The California-Yucatan Railroad, being built for the good of Mexico, is under siege by a gang of terrorists hoping to force its sale; no one can prove their connection to profiteer Marsden....
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Hammond, owner of the town's stagecoach line and a leading citizen, is opposed to Idaho becoming a state, and kills Randolph Meredith, owner of the town's newspaper, for endorsing it. ... See full summary »
Spencer Gordon Bennet,
George J. Lewis,
The California-Yucatan Railroad, being built for the good of Mexico, is under siege by a gang of terrorists hoping to force its sale; no one can prove their connection to profiteer Marsden. Manuel Vega, aged co-owner, calls in the aid of his nephew James, great-grandson of the original Zorro. Alas, James seems more adept at golf than derring-do; but after he arrives, Zorro rides again! Can one black-clad man on horseback defeat a gang supplied with airplanes and machine guns? Written by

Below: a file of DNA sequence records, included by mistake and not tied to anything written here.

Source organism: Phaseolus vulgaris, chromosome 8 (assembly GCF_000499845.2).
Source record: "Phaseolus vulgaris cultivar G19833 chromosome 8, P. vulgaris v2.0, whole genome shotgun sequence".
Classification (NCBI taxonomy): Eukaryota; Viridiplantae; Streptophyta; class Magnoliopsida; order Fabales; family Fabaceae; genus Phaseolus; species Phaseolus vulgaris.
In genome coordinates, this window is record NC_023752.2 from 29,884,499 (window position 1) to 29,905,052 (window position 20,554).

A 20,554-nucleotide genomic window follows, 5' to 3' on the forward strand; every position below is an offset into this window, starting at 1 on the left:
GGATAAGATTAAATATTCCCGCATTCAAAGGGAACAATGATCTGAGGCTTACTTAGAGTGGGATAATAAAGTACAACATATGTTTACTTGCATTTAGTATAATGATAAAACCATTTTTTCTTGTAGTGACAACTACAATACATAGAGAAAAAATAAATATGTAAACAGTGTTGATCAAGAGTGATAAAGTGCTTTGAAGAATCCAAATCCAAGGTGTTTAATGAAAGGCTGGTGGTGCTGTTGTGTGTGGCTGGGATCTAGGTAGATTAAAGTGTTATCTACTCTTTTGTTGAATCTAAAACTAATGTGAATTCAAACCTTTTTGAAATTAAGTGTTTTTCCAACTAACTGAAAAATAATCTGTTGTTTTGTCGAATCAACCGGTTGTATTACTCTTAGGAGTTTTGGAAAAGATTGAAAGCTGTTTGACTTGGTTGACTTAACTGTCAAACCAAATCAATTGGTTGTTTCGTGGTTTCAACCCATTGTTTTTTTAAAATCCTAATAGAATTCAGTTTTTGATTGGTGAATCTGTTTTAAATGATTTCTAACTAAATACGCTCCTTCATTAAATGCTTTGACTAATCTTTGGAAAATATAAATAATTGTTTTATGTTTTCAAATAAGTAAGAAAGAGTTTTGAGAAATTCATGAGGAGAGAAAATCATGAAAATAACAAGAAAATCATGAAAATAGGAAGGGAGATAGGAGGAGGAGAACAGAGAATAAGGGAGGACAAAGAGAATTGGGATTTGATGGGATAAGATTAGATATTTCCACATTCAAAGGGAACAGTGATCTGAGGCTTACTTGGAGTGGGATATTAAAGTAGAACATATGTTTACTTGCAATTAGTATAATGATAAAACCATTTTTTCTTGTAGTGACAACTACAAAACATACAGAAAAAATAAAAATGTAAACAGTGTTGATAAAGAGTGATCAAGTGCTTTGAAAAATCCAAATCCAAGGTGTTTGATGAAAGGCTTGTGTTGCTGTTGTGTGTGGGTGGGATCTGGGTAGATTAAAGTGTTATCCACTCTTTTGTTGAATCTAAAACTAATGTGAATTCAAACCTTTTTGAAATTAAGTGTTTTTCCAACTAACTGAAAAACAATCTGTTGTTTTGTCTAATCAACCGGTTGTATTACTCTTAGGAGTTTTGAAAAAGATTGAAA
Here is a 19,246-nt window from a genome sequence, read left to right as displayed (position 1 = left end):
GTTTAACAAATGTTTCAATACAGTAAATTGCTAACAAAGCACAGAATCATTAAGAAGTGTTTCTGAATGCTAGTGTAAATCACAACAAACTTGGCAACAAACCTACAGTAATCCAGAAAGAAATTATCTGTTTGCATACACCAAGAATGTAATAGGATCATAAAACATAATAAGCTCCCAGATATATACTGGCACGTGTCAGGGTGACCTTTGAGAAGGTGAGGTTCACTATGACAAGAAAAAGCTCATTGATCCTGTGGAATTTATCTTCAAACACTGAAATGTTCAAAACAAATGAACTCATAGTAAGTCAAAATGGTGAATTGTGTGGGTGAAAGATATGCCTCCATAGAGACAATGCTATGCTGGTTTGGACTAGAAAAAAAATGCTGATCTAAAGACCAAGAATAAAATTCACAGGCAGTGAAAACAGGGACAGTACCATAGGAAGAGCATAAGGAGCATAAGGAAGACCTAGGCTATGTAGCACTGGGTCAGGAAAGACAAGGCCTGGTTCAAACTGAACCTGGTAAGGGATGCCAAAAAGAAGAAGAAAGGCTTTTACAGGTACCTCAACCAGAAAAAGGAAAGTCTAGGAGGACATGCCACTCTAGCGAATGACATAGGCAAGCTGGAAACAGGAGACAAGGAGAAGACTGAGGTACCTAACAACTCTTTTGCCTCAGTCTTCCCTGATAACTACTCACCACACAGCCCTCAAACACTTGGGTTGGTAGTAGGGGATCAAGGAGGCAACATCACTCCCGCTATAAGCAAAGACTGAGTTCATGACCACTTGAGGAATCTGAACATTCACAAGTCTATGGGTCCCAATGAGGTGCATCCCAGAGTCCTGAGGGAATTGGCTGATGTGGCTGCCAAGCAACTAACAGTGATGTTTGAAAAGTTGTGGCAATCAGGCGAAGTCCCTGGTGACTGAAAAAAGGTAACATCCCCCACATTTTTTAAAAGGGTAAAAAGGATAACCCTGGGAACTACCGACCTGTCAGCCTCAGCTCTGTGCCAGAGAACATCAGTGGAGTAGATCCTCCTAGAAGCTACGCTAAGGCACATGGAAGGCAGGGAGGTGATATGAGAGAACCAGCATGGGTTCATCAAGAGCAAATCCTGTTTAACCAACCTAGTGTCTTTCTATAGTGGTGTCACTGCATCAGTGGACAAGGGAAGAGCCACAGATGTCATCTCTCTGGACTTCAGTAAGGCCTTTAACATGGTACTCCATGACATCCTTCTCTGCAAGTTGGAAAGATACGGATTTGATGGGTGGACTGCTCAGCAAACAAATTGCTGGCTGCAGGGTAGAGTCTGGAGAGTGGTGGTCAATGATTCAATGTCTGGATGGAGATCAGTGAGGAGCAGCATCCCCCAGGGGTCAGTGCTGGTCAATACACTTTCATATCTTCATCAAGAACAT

Rod Crawford <email@example.com>
Chapter nine: Zorro boards the train and warns Philip and Joyce the tunnel has been mined and goes to warn the engineer. On top of the boxcars(close up)he is struggling to keep his balance. (Long shot) he is running with no difficulty. See more »
I enjoyed at 12yrs. old & 55yrs this collected serial.
This was one of the best early serials filled with action furnished by Yakima Canutt on the horse. Although later serials would improve the mask it was also unique in it's scripting. It was well written as serials go. It was mentioned somewhere that a serial was silly. True perhaps but we didn't get that serious with them and enjoyed anyway. This Zorro was entertaining and interesting. One of the best cliffhangers endings was with the train, early in the serial.
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